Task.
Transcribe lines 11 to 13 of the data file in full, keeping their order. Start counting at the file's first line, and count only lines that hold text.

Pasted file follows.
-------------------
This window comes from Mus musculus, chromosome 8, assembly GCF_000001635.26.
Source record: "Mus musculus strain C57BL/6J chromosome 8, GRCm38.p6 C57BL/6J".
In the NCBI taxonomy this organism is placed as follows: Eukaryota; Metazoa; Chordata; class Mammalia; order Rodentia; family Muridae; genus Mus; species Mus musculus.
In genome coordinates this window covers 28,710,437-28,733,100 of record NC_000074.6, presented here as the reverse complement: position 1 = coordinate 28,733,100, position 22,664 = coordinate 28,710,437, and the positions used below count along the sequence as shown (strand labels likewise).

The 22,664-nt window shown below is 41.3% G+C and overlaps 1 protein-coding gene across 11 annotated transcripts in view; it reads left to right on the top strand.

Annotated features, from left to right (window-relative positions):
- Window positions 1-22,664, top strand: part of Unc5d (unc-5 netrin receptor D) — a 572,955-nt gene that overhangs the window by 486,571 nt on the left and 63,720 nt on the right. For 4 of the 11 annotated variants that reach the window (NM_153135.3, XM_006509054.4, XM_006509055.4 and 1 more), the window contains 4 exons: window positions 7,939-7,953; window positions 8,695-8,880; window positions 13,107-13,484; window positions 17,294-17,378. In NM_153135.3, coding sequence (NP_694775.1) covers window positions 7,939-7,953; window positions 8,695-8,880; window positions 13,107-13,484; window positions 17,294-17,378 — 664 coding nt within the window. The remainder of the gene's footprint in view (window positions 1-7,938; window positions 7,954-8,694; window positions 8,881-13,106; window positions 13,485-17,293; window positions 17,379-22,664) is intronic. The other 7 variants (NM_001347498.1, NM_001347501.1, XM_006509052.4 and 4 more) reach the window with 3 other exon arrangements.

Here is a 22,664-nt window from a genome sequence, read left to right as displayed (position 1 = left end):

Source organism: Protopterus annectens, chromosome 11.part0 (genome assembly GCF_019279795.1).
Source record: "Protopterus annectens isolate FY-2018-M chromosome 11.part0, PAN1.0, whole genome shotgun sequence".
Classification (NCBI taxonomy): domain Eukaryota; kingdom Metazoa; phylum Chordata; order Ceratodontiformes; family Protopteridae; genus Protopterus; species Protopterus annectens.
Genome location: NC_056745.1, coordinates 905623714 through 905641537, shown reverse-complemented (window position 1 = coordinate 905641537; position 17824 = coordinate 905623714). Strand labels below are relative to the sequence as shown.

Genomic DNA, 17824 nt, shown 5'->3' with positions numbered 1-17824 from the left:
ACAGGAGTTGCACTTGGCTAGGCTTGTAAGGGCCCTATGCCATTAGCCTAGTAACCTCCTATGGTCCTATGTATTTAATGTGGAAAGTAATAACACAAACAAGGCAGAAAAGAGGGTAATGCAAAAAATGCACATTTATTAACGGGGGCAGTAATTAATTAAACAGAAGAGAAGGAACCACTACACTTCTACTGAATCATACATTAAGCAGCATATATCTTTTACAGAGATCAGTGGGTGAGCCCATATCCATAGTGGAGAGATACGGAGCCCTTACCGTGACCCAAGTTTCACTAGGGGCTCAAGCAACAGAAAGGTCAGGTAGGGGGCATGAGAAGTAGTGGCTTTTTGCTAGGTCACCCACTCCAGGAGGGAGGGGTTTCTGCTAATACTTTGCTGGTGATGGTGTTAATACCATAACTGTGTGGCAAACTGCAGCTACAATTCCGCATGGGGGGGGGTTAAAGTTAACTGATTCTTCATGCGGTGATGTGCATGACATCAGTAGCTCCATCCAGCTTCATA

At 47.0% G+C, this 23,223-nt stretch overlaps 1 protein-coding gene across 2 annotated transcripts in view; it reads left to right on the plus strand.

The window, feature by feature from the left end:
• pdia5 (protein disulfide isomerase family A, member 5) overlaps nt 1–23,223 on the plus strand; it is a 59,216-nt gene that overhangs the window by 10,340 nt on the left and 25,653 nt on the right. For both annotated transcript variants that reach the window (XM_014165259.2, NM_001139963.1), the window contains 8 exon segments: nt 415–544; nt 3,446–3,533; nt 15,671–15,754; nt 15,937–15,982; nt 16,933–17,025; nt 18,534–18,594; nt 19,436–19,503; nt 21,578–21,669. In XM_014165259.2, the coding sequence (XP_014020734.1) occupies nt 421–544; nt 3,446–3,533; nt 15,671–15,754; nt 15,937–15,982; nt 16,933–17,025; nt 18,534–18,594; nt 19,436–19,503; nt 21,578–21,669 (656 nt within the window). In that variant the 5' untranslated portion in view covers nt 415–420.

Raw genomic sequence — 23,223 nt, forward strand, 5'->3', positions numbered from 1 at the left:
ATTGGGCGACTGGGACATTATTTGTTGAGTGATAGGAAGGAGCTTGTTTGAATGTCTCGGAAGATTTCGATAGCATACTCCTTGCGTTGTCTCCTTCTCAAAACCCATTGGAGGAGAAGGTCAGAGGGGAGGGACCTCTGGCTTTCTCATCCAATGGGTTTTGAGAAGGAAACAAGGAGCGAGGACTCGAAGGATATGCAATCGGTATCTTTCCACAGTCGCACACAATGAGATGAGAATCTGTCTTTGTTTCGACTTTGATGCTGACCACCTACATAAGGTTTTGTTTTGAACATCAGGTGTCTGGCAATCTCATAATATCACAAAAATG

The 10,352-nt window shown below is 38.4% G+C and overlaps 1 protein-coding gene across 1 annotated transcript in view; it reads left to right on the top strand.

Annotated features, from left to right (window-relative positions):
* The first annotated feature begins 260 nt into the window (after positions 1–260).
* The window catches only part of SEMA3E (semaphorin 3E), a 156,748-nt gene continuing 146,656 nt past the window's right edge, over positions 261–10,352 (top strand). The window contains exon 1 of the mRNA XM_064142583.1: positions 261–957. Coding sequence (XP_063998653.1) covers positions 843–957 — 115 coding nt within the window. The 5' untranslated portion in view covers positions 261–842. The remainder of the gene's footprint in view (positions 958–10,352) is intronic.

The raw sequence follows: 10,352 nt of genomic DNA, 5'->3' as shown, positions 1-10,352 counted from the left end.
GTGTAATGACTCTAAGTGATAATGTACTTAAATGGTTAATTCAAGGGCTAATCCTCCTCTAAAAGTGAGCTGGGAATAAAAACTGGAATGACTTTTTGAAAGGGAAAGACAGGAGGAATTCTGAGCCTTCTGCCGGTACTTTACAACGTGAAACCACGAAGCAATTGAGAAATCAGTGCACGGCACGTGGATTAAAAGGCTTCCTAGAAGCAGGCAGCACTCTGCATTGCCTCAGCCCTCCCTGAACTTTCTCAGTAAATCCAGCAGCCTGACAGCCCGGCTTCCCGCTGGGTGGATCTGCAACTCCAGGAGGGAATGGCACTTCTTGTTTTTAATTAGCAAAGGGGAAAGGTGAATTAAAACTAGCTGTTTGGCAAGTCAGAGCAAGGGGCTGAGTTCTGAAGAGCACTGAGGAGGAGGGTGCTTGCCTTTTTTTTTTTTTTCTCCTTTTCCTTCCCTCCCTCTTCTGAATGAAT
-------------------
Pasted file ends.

Classification (NCBI taxonomy): domain Eukaryota; kingdom Metazoa; phylum Chordata; order Ceratodontiformes; family Protopteridae; genus Protopterus; species Protopterus annectens.
Genome location: NC_056745.1, coordinates 905623714 through 905641537, shown reverse-complemented (window position 1 = coordinate 905641537; position 17824 = coordinate 905623714). Strand labels below are relative to the sequence as shown.

Genomic DNA, 17824 nt, shown 5'->3' with positions numbered 1-17824 from the left: